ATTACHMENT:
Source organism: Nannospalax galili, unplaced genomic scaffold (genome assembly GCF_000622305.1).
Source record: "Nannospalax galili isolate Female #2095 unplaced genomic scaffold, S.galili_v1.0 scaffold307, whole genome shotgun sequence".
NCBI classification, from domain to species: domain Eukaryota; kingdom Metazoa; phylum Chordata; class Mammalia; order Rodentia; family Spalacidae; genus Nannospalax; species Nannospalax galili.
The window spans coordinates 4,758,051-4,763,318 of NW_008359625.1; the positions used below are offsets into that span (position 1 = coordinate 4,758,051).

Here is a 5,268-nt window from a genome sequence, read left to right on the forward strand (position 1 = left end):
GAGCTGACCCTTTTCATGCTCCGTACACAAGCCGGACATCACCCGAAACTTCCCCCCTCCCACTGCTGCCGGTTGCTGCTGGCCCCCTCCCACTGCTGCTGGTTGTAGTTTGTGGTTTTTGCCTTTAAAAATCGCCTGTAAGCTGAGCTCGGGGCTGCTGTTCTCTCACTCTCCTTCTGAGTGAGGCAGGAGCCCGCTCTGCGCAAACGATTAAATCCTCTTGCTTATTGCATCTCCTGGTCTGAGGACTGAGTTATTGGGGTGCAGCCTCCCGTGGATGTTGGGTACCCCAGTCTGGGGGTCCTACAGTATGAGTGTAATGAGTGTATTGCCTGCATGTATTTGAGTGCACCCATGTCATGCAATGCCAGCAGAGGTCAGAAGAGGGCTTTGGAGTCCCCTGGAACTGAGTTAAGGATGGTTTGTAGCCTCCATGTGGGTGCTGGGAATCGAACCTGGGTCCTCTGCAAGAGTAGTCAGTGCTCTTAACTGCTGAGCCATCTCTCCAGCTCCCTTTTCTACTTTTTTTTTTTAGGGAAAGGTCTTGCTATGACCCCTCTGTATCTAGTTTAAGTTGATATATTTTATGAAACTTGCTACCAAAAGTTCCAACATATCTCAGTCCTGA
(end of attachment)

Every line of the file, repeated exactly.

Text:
Source organism: Nannospalax galili, unplaced genomic scaffold (genome assembly GCF_000622305.1).
Source record: "Nannospalax galili isolate Female #2095 unplaced genomic scaffold, S.galili_v1.0 scaffold307, whole genome shotgun sequence".
NCBI classification, from domain to species: domain Eukaryota; kingdom Metazoa; phylum Chordata; class Mammalia; order Rodentia; family Spalacidae; genus Nannospalax; species Nannospalax galili.
The window spans coordinates 4,758,051-4,763,318 of NW_008359625.1; the positions used below are offsets into that span (position 1 = coordinate 4,758,051).

Here is a 5,268-nt window from a genome sequence, read left to right on the forward strand (position 1 = left end):
GAGCTGACCCTTTTCATGCTCCGTACACAAGCCGGACATCACCCGAAACTTCCCCCCTCCCACTGCTGCCGGTTGCTGCTGGCCCCCTCCCACTGCTGCTGGTTGTAGTTTGTGGTTTTTGCCTTTAAAAATCGCCTGTAAGCTGAGCTCGGGGCTGCTGTTCTCTCACTCTCCTTCTGAGTGAGGCAGGAGCCCGCTCTGCGCAAACGATTAAATCCTCTTGCTTATTGCATCTCCTGGTCTGAGGACTGAGTTATTGGGGTGCAGCCTCCCGTGGATGTTGGGTACCCCAGTCTGGGGGTCCTACAGTATGAGTGTAATGAGTGTATTGCCTGCATGTATTTGAGTGCACCCATGTCATGCAATGCCAGCAGAGGTCAGAAGAGGGCTTTGGAGTCCCCTGGAACTGAGTTAAGGATGGTTTGTAGCCTCCATGTGGGTGCTGGGAATCGAACCTGGGTCCTCTGCAAGAGTAGTCAGTGCTCTTAACTGCTGAGCCATCTCTCCAGCTCCCTTTTCTACTTTTTTTTTTTAGGGAAAGGTCTTGCTATGACCCCTCTGTATCTAGTTTAAGTTGATATATTTTATGAAACTTGCTACCAAAAGTTCCAACATATCTCAGTCCTGA